Sermon and Worship Service Archive

Our Essential Faithfulness

The Rev. Morgan Allen
November 19, 2023

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Trinity Church in the City of Boston
The Rev. Morgan S. Allen
November 19, 2023
Matthew 25:14-30



In you, O Lord, have we taken refuge; for the sake of your name, lead us and guide us.[i]  Amen.



Last week’s parable of the bridesmaids immediately precedes today’s parable of the talents, and, just as last Sunday’s lesson was not about oil or lamps or marriage, neither is today’s Gospel about journeys or investing or enslavement.  Rather, in both stories, Jesus draws on imagery of institutions common to his listeners and deploys hyperbole to rattle loose fresh perspectives and to provoke more faithful, day-by-day living.  Rhetorically, Matthew arranges these stories within a chiasmus, that X-shaped structure – A-b-c-c-b-A – reiterating pairs of related ideas from fresh angles, with new perspectives.  In chapters 24 and 25, Jesus establishes constancy and loyalty to God’s reign as our essential faithfulness … there’s your topic sentence, hear it again: Jesus establishes constancy and loyalty to God’s reign as our essential faithfulness.


As chapter 24 begins, we find Jesus and his disciples leaving the Jerusalem temple.[ii]  The disciples point out to Jesus the Temple’s marvels, prompting this soliloquy that continues clear through today’s Gospel and next week’s appointment, as well.[iii]  In response to their wonderment, Jesus declares, “Truly I tell you, not one stone will be left upon another; all will be thrown down.”[iv]  Understandably concerned about this news, the disciples approach him that evening and ask: So, uh, can you “Tell us, when will this be, and what will be the sign of your coming?”[v]  Jesus responds with warnings of the persecutions his followers will face;[vi] warnings of the “desolating sacrilege” that will come to the Temple;[vii] and warnings of the false messiahs and false prophets “who will … produce great omens to lead [the elect astray].”[viii]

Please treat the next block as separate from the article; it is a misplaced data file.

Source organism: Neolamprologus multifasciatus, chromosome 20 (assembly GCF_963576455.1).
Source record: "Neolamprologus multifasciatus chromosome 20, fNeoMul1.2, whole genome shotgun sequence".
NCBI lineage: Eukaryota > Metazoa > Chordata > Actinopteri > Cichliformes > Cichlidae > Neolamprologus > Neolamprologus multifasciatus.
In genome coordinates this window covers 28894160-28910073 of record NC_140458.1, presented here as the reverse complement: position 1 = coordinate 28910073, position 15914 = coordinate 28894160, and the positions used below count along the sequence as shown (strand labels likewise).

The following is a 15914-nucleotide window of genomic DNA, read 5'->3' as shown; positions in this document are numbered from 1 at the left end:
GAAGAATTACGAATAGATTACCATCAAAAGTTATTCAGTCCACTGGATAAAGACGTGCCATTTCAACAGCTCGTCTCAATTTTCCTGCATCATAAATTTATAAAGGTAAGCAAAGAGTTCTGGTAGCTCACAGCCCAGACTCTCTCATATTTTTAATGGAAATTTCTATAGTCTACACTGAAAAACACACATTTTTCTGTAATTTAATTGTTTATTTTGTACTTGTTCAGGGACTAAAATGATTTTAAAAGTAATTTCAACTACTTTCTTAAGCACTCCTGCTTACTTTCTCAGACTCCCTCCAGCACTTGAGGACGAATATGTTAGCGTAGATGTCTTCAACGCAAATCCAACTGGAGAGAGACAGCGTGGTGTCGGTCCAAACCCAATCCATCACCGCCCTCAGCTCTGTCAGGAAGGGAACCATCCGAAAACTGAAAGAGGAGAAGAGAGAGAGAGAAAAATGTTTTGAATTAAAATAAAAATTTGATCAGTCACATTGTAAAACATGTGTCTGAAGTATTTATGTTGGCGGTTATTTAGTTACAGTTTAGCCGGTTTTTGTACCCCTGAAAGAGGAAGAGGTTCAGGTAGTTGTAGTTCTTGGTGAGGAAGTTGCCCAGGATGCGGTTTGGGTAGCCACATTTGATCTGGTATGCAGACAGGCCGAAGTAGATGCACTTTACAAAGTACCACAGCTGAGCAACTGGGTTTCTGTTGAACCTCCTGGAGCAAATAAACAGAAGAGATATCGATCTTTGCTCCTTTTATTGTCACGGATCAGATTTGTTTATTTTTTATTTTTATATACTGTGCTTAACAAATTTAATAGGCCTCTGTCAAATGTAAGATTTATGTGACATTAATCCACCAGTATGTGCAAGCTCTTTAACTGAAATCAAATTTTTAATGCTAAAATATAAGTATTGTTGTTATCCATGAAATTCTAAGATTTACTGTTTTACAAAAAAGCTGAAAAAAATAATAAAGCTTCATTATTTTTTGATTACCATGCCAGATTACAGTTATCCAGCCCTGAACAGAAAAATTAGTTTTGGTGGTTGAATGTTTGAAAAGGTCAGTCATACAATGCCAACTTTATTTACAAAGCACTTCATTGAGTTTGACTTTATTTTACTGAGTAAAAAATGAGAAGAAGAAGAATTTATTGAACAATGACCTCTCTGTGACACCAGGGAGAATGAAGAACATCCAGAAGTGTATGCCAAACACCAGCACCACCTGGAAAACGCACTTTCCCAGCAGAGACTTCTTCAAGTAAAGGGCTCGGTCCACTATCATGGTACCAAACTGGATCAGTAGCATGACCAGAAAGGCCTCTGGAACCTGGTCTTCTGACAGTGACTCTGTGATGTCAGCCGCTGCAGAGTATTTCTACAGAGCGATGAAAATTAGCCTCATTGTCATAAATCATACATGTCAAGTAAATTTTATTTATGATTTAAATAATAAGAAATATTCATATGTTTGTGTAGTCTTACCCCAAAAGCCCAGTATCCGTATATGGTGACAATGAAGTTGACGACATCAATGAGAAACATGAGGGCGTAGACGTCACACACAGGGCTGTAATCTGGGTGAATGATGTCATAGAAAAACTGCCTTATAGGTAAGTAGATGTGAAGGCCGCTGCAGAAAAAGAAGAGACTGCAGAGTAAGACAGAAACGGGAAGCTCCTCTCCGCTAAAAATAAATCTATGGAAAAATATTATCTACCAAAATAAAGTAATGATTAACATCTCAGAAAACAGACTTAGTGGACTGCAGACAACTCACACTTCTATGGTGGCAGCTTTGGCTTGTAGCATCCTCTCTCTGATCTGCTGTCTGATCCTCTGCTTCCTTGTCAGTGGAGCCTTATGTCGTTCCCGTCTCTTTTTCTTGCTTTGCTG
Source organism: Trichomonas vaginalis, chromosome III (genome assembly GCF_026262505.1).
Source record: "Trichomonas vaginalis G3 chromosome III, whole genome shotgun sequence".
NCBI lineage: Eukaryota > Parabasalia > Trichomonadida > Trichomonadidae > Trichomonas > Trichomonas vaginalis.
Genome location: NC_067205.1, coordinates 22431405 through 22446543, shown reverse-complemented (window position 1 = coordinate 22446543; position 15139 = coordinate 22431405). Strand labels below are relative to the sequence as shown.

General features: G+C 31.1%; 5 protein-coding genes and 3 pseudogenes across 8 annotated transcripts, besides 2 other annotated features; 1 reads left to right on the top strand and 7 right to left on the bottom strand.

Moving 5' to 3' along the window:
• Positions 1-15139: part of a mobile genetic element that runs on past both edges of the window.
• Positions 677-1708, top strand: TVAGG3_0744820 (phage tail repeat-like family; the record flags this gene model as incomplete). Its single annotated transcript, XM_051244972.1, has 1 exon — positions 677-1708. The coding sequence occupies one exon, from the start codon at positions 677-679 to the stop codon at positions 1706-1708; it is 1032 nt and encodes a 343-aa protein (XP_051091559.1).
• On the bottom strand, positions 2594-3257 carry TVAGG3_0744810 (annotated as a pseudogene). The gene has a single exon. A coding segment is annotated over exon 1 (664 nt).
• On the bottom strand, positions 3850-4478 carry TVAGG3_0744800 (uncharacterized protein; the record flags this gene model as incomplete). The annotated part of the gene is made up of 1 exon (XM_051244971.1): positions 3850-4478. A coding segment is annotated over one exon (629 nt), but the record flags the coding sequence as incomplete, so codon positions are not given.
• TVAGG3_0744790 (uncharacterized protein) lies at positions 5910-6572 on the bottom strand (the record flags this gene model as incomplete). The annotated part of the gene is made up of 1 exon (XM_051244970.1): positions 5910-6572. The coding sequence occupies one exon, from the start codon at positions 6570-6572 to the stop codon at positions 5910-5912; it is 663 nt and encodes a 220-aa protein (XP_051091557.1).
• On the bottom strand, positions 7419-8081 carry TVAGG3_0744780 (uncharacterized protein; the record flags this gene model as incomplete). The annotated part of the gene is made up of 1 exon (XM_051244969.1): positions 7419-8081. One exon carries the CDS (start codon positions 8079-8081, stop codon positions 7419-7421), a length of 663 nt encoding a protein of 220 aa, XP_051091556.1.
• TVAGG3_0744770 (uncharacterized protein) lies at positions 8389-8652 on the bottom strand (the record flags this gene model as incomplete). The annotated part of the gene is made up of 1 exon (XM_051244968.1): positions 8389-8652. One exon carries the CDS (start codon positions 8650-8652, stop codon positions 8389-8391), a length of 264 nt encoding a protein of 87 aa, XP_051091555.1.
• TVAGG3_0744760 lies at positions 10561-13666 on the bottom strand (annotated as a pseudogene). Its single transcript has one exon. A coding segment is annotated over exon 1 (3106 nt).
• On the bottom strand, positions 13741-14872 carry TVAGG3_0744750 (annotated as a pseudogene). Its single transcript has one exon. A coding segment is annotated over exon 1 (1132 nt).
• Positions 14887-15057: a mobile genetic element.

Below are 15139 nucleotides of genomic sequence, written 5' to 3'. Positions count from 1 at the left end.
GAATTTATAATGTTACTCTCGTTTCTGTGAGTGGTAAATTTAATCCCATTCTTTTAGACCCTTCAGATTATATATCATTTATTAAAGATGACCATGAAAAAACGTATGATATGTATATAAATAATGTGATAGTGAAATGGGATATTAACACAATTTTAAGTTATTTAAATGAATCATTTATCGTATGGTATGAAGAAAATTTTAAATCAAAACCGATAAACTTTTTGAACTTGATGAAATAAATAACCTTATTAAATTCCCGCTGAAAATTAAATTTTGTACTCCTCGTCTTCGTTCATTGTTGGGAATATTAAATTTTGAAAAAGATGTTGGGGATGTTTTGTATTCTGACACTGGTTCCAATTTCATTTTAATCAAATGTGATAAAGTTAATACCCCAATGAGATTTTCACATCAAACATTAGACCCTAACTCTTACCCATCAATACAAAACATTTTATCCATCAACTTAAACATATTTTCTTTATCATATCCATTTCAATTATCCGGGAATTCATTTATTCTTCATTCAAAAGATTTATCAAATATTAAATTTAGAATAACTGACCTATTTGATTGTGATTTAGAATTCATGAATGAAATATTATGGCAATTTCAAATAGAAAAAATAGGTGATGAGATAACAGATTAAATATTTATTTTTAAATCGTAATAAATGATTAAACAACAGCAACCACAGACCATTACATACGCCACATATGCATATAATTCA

In that chapter’s penultimate section, Jesus shifts from describing the end-times, to urging the faithful’s more immediate readiness: “For [in] those days [of Noah] before the flood [they were marrying and giving in marriage] … and they knew nothing until the [waters] came and swept them away … Keep awake therefore, for you do not know on what day your Lord is coming.”[ix]  Finally, as the chapter concludes, Jesus enjoins the disciples’ loyalty with the story of a slave entrusted with his master’s possessions, warning that “the master of that slave will [return] on a day when he does not expect and at an hour that he does not know.”[x]